Why aren’t the candidates for US President talking about nuclear war?
[The following op-ed by IPPNW co-president Ira Helfand and PSR board member Maureen McCue appeared in the DesMoines Register on 23 November.]
When the Cold War ended, we pretty much stopped worrying about nuclear war, but the weapons didn’t go away. More than 15,000 are left in the world today, 95 percent in the arsenals of the U.S. and Russia. Seven other countries have nuclear arsenals as well.
We know of at least five major incidents in the last 35 years when either Washington or Moscow prepared to launch nuclear war in the mistaken belief that it was under attack by the other side. Now, for the first time in 25 years, rising tensions between the U.S. and Russia have been accompanied by nuclear saber-rattling. In defense circles, concern is growing that we could stumble into a direct armed conflict with Russia. Such a conflict could escalate out of control and nuclear weapons could be used.
Clearly, we should not be complacent about nuclear war. So why aren’t the candidates talking about nuclear war? Here are a few questions we should ask them:
Under what conditions would you, as commander-in-chief, order the use of nuclear weapons?
This question is particularly important because of new scientific research that shows that even a very limited nuclear war would cause catastrophic effects across the globe. Just 100 “small” nuclear weapons, less than 1 percent of the world’s nuclear arsenals, would, if detonated over urban targets, disrupt climate worldwide and trigger a global famine that could kill up to 2 billion people. No civilization in human history has withstood a shock of this magnitude and there is no reason to expect that ours would. The use of our nuclear arsenal would essentially be an act of suicide. We have a right to know if the men and women who would be president contemplate using these weapons.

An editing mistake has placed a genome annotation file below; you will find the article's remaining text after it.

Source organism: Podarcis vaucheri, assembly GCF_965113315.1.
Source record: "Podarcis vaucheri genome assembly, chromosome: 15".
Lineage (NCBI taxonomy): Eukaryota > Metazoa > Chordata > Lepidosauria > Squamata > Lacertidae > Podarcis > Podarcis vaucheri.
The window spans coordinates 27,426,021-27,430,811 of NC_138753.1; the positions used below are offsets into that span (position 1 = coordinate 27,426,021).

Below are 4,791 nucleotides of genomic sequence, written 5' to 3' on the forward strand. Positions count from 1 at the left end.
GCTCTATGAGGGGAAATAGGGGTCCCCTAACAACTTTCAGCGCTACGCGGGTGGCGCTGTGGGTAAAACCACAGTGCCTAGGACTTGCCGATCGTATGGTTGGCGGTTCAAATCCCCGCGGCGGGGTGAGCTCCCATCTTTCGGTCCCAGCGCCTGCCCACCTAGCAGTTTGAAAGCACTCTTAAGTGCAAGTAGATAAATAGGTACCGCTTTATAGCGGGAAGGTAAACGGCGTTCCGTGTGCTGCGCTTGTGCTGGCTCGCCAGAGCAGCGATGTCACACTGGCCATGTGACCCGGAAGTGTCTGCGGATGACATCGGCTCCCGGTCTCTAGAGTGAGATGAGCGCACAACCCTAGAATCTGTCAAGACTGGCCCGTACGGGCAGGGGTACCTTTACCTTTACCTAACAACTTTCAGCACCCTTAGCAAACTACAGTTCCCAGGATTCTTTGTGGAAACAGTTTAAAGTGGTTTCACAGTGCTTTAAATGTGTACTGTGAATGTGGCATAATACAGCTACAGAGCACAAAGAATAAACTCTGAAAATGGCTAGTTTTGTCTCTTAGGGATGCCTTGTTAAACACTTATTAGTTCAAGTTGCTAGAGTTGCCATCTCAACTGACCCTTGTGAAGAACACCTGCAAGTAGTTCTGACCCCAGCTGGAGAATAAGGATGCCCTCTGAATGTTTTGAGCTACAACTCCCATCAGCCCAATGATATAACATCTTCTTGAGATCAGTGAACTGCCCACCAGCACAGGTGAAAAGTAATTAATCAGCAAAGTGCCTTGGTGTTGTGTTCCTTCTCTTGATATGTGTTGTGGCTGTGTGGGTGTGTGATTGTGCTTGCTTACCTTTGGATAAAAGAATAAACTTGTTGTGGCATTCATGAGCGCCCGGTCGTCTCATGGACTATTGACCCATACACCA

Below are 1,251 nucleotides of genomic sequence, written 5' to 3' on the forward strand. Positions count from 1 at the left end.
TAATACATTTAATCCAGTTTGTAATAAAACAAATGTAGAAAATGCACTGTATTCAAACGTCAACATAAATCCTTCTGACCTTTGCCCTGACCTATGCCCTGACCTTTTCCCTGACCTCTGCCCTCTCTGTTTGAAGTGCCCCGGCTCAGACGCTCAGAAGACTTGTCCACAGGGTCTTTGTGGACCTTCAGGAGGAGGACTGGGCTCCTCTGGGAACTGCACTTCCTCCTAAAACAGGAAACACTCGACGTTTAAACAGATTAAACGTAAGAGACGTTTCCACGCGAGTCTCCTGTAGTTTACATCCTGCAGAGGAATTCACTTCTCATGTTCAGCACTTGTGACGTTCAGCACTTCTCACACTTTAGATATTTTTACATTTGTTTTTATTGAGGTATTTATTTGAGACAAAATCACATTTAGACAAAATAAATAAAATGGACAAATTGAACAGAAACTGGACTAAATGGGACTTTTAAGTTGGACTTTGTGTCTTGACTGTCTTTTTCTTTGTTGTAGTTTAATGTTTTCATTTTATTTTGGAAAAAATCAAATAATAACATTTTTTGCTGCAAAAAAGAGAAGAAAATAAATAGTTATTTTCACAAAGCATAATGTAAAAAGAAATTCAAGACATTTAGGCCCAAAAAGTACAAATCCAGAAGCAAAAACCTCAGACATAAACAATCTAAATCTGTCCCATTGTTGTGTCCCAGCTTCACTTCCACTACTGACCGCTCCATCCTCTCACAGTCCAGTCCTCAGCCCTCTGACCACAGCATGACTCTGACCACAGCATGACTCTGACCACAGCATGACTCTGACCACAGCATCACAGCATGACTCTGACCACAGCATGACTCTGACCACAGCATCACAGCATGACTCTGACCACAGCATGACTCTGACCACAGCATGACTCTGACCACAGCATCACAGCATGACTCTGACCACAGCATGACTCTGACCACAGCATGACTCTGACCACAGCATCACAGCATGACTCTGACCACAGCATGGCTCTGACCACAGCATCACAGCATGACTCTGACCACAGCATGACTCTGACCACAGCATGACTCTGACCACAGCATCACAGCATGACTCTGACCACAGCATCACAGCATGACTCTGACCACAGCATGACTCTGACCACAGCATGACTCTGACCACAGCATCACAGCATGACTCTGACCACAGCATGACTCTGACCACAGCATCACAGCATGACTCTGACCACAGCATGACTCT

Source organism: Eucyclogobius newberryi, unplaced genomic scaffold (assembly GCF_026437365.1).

Do you support current efforts to negotiate a new treaty banning nuclear weapons?
The United States is legally obliged, under Article VI of the Nuclear Non-Proliferation Treaty, to negotiate in good faith for the total elimination of all nuclear weapons. This month, 128 nations voted at the UN to begin a process to prohibit nuclear weapons under international law. The U.S. voted against.
This policy has to change. The United States should not disarm unilaterally. But it can and must lead a process that brings together all nine nuclear weapons states to negotiate a verifiable, enforceable nuclear weapons convention with a plan and timeline for dismantling all of them.
Do you think the U.S. should spend $350 billion dollars over the next decade to modernize and maintain our nuclear forces?
The Obama administration has proposed that we spend this enormous sum, and independent sources suggest the total for maintaining and modernizing the nuclear arsenal will top $1 trillion over the next 30 years. We already have over 7,000 nuclear weapons, 1,000 of them deployed on hair-trigger alert. One hundred of these warheads will destroy our civilization. Wouldn’t it make more sense to spend that money on the real needs of our people, to improve health care and education, to rebuild our crumbling infrastructure, and create a sustainable economy for our children?
It is in America’s national security interest to eliminate the nuclear arsenals of all other countries. To do this, we must be willing to lay down our nuclear weapons along with everyone else.
Negotiating a nuclear weapons convention will not be easy, but we have no alternative. We have been living on borrowed time since the beginning of the nuclear era. Our luck will not hold out forever.
This is the greatest challenge before the United States today. Let’s make sure the candidates for president tell us how they will handle it.